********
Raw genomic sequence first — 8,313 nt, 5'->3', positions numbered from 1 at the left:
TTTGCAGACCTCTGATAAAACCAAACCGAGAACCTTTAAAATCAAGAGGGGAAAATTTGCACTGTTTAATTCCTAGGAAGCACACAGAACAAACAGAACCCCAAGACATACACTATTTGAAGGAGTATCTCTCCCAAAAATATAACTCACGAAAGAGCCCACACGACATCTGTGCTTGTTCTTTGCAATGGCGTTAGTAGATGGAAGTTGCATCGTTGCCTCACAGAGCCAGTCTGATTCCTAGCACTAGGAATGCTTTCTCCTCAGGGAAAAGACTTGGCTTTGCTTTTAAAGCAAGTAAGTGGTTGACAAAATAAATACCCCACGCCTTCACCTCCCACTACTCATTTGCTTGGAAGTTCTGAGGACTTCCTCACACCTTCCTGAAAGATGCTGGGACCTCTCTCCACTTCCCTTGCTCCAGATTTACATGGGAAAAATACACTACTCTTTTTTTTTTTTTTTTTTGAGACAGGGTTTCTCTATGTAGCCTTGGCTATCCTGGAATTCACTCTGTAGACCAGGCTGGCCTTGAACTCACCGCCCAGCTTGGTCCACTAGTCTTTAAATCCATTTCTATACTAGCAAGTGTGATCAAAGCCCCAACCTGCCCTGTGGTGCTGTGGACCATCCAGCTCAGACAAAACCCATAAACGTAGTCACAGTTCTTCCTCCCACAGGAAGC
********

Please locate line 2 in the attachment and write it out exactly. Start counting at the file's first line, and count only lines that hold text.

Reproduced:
TTTGCAGACCTCTGATAAAACCAAACCGAGAACCTTTAAAATCAAGAGGGGAAAATTTGCACTGTTTAATTCCTAGGAAGCACACAGAACAAACAGAACCCCAAGACATACACTATTTGAAGGAGTATCTCTCCCAAAAATATAACTCACGAAAGAGCCCACACGACATCTGTGCTTGTTCTTTGCAATGGCGTTAGTAGATGGAAGTTGCATCGTTGCCTCACAGAGCCAGTCTGATTCCTAGCACTAGGAATGCTTTCTCCTCAGGGAAAAGACTTGGCTTTGCTTTTAAAGCAAGTAAGTGGTTGACAAAATAAATACCCCACGCCTTCACCTCCCACTACTCATTTGCTTGGAAGTTCTGAGGACTTCCTCACACCTTCCTGAAAGATGCTGGGACCTCTCTCCACTTCCCTTGCTCCAGATTTACATGGGAAAAATACACTACTCTTTTTTTTTTTTTTTTTTGAGACAGGGTTTCTCTATGTAGCCTTGGCTATCCTGGAATTCACTCTGTAGACCAGGCTGGCCTTGAACTCACCGCCCAGCTTGGTCCACTAGTCTTTAAATCCATTTCTATACTAGCAAGTGTGATCAAAGCCCCAACCTGCCCTGTGGTGCTGTGGACCATCCAGCTCAGACAAAACCCATAAACGTAGTCACAGTTCTTCCTCCCACAGGAAGC